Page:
25 May 2011
Last Thursday I had the pleasure to host the sixth European Inventor Award ceremony in Budapest, and to enjoy a splendid event dedicated to technological creativity. That is not just my opinion: it was clearly shared by everyone else present, including the President of Hungary, Pal Schmitt, EU Commissioner Michel Barnier, the Belgian Minister for Industry, Vincent Van Quickenborne, and many heads of national IP offices, prominent industrialists and academics.
As Clive Cookson writes in the four-page supplement published by the Financial Times to mark this event, anyone who thinks patents are boring should have been there. The evening before the ceremony, I had the opportunity to talk to the nominees. I met people who – to mention just a few of the inventions put forward – have helped to revolutionise data transmission over the internet, to improve the health of millions and to make all our lives so much easier. And at the same time they have all retained that humility so typical of scientists, playing down their own contributions and instead praising those of other scientists or their teams. They also all stressed the vital importance of patent protection for their inventions; it has not only helped them to recoup their investment, but has also lent weight and visibility to their inventions.
The press conference held prior to the ceremony left me firmly convinced that all the players involved – Commission, EU member states and European Parliament – are committed to improving Europe’s patent system and its innovation framework generally.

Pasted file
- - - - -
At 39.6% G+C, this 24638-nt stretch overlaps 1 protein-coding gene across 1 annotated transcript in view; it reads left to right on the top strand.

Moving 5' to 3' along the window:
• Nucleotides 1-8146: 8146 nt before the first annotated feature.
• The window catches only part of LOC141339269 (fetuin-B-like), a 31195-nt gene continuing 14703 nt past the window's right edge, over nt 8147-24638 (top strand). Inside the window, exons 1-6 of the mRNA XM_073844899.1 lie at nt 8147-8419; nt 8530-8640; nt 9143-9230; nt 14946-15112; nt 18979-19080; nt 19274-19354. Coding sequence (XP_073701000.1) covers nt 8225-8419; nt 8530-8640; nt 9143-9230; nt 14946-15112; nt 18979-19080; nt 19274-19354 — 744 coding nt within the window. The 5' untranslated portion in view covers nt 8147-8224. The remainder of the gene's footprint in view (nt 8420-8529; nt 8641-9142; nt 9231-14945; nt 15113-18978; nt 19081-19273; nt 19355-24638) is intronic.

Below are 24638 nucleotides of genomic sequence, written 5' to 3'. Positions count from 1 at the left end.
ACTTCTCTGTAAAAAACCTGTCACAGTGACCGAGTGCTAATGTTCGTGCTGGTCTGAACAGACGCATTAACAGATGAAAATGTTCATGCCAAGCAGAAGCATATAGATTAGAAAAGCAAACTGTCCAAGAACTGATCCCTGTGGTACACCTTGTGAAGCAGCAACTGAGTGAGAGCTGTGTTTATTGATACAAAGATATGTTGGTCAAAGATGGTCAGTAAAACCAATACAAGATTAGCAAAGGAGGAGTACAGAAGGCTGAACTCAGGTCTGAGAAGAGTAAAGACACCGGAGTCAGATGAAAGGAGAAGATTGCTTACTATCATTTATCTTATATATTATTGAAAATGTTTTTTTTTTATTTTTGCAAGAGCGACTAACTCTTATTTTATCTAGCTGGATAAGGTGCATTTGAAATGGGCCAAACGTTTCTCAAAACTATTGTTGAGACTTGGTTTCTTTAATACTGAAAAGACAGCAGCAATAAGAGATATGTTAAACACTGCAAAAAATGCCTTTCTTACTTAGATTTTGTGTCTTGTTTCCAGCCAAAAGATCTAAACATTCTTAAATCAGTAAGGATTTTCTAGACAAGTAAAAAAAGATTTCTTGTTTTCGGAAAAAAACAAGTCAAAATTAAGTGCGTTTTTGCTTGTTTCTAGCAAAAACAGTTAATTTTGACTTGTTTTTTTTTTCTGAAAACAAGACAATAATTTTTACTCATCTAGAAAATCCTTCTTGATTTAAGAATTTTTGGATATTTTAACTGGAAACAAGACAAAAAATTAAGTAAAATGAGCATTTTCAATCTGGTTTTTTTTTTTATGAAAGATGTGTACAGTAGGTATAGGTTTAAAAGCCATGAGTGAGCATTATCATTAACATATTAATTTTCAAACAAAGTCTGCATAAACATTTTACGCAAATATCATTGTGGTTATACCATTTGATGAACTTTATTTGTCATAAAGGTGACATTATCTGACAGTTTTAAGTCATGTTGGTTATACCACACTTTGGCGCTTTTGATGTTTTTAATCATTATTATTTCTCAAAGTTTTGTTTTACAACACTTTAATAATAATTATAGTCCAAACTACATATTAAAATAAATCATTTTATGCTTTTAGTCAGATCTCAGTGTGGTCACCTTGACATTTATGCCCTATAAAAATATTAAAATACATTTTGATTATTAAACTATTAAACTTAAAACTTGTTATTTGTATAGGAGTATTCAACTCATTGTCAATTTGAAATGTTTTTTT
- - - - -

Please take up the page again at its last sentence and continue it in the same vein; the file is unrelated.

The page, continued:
The real highlight of the day was the show put on to announce and celebrate the winners of this year’s awards. Short films, each lasting less than two minutes, presented the individual nominees and gave a comprehensive description of the invention, its economic effects and its impact on our daily lives. At the same time, they showed that patents are much more than just an assemblage of technical and legal terminology – they are about real life! I must also say I was impressed that our international jury succeeded in selecting five winners from the fifteen nominees, all of whom had created impressive innovations representing a major step forward in each category.
I invite you to discover these films and the reports about a great event on our website or on the facebook page “European Inventor Awards”, and, even better, to join us next year when we celebrate the European Inventor Award 2012.
Categories: European Inventor Award